John W. Conner
[Run Softly, Go Fast] is overwritten. Barbara Wersba's descriptions of events tend to slow the ultimate action of the narrative. David Marks is a kaleidoscope of artistic intentions rather than a flesh and blood boy…. David's mother becomes the only real character in the novel when she enters her son's East Village pad and challenges him to try to make amends with his dying father. The other characters, Maggie who shares David's East Village pad, and Rick who shared David's love for art, are really only supporting players who reflect David's current feelings.
Despite these flaws, I believe this will be a very successful book for older adolescents. The fact that the author has created types rather than characters allows a concerned adolescent reader to enter in without being totally usurped by a character…. Barbara Wersba has skillfully revealed the elements of conflict between David and his father. (pp. 530-31)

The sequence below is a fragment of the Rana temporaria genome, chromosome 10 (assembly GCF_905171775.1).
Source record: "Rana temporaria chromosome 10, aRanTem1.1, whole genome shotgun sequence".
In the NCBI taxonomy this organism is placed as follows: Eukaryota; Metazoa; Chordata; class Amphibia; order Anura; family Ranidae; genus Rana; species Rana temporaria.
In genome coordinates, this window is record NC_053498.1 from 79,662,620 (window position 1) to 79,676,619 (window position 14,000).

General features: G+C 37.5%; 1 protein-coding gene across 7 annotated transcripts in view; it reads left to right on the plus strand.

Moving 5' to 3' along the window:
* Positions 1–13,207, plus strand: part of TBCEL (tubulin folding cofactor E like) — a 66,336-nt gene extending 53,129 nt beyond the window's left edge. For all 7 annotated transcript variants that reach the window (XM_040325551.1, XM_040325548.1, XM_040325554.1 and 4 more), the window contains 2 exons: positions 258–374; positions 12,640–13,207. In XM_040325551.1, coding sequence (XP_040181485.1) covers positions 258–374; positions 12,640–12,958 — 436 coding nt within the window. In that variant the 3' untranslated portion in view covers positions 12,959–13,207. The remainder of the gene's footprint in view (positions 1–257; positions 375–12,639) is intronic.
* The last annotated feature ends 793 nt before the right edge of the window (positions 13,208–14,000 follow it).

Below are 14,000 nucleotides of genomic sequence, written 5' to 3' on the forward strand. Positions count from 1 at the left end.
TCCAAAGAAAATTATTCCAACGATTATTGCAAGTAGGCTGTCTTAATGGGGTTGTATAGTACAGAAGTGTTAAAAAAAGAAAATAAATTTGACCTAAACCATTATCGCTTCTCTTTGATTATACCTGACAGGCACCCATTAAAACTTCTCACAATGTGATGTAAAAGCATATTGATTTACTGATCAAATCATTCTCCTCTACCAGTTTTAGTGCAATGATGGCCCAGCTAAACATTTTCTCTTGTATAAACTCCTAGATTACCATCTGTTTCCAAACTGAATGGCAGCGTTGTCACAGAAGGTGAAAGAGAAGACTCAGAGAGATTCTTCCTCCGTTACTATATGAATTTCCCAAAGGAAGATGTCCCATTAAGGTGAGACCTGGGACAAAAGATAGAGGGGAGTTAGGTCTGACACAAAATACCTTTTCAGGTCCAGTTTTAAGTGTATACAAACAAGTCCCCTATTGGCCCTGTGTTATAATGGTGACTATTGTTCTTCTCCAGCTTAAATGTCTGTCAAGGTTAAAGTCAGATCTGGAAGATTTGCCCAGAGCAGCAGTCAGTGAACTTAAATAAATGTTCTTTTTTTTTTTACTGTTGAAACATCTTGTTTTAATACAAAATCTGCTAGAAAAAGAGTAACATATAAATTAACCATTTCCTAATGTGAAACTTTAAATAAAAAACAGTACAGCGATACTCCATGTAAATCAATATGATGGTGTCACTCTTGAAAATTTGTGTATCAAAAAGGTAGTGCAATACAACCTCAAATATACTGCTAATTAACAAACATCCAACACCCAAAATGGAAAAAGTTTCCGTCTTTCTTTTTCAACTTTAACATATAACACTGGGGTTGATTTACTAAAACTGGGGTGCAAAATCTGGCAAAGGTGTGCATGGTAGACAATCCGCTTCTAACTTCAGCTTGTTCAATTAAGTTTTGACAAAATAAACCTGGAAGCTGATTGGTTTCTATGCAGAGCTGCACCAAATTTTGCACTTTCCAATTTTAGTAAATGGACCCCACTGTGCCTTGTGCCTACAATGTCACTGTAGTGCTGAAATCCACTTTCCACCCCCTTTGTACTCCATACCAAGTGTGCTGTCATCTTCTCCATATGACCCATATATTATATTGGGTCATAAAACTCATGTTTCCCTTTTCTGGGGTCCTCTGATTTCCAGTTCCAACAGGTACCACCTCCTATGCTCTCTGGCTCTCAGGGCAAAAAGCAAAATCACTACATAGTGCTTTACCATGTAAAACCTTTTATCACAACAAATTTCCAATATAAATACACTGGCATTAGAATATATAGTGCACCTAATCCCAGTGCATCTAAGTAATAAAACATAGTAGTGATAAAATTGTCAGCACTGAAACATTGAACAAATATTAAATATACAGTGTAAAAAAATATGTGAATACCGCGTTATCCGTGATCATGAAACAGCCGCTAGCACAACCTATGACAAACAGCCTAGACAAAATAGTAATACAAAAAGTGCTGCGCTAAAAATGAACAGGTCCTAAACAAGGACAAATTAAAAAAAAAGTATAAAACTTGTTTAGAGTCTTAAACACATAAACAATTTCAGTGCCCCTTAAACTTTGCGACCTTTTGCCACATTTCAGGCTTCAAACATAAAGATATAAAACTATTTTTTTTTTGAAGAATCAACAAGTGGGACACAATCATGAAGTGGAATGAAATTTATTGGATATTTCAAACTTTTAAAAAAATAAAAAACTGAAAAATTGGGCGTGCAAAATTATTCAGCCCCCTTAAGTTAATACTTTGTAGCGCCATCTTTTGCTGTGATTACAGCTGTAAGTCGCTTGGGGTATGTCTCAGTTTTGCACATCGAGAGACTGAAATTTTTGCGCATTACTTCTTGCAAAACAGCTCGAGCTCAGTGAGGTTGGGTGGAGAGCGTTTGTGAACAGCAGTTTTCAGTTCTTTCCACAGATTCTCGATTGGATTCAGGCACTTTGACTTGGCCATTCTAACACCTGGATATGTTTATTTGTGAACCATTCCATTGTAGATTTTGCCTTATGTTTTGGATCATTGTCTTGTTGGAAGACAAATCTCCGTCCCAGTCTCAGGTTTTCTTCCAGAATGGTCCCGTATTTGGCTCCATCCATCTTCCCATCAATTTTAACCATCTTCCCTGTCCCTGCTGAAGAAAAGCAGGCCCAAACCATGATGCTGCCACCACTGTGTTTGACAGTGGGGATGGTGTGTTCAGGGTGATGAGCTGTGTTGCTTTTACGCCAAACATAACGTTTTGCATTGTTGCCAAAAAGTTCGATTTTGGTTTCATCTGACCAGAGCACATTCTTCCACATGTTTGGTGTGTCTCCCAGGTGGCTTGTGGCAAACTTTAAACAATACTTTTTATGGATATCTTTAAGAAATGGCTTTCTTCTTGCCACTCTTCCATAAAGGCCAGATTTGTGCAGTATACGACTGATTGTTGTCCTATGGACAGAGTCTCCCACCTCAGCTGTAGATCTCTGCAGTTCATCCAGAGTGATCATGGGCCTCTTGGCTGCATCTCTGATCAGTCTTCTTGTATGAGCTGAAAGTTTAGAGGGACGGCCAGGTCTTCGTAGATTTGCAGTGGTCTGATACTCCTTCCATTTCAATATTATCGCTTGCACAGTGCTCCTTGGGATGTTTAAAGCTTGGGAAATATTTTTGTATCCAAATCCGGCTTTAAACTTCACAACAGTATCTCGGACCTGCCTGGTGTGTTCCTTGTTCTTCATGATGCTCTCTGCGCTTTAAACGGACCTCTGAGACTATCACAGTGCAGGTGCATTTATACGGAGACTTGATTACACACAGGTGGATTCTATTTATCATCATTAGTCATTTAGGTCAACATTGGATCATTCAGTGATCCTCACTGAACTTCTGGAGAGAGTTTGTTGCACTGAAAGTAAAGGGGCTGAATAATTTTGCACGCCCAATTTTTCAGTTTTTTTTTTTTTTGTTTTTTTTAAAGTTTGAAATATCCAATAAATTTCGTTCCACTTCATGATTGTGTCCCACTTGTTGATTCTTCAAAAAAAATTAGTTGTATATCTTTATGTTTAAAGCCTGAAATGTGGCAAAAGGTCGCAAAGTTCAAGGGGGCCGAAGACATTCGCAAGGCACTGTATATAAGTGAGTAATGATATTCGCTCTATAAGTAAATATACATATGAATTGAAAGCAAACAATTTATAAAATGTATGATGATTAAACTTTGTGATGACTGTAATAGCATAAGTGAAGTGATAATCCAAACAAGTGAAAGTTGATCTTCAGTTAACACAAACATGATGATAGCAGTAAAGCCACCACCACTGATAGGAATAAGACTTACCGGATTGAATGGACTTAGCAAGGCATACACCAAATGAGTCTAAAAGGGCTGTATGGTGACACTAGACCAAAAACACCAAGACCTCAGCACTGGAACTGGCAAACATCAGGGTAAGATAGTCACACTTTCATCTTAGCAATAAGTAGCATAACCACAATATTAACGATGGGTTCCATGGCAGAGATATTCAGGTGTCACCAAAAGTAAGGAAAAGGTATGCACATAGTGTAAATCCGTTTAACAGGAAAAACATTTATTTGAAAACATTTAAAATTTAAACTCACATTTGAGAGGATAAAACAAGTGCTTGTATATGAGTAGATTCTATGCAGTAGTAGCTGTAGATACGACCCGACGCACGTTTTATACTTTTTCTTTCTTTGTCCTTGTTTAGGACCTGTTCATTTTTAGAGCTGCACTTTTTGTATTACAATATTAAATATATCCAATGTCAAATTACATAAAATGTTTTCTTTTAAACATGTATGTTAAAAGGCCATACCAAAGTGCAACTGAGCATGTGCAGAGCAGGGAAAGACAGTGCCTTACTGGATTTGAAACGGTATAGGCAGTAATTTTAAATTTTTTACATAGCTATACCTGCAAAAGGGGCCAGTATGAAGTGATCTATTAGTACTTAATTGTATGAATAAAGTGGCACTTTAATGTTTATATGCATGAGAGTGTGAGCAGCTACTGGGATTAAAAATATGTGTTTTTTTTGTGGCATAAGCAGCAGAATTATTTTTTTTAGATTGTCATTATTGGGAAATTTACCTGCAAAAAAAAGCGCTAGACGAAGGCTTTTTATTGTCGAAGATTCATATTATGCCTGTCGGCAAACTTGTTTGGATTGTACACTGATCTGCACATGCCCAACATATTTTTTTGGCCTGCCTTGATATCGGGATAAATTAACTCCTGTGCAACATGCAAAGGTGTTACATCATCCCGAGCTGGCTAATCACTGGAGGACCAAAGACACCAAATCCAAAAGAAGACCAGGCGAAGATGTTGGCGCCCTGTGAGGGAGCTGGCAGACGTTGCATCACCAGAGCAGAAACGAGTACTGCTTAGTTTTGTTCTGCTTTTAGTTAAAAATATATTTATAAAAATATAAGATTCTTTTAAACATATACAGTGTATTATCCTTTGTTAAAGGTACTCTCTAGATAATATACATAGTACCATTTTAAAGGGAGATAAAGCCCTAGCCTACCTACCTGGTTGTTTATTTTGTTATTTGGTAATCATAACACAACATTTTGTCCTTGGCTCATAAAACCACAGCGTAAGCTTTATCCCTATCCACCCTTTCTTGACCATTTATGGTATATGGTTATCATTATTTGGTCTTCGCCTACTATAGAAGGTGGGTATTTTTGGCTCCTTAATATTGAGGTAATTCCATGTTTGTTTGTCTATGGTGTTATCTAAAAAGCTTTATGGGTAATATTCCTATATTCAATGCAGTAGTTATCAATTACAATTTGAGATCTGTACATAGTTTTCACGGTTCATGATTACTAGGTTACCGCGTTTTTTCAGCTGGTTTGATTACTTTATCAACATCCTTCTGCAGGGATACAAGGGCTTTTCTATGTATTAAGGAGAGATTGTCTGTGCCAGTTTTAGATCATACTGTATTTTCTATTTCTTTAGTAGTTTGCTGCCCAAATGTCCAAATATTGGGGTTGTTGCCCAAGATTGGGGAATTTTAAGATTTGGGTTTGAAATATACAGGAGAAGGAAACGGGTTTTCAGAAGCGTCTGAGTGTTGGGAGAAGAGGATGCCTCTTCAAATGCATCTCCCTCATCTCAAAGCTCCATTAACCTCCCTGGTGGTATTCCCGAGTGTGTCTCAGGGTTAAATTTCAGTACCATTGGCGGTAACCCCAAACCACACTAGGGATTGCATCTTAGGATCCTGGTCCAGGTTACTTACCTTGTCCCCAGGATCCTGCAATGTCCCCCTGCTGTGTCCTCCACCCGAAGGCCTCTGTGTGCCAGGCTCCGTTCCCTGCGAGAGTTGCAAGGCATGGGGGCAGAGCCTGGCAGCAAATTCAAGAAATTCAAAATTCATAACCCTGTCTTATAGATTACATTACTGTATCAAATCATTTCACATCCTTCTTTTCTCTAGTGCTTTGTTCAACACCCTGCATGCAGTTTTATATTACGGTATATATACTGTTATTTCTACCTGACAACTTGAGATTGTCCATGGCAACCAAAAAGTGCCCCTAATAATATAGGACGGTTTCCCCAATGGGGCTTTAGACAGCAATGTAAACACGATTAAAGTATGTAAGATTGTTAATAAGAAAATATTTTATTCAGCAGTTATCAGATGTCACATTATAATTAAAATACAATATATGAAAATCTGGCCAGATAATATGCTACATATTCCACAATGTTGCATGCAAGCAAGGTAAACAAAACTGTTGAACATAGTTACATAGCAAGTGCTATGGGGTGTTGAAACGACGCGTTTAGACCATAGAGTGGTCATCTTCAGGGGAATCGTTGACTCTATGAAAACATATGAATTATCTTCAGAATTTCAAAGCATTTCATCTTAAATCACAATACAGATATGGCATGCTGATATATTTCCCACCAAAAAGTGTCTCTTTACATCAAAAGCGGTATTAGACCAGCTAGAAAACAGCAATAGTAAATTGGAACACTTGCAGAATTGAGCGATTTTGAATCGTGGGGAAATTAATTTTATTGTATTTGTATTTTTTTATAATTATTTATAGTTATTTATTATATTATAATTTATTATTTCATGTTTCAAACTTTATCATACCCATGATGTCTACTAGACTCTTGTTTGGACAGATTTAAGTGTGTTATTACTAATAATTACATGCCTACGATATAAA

Barbara Wersba understands the agony of establishing personal values. Run Softly, Go Fast, is an excellent study of personal values. Long after the individual conflicts portrayed in the novel cannot be remembered, an adolescent reader will recall David's chagrin when his adult heroes revealed themselves as limited men. This is a fine book for a value-conscious older adolescent. (p. 531)
John W. Conner, in a review of "Run Softly, Go Fast," in English Journal, Vol. 60, No. 4, April, 1971, pp. 530-31.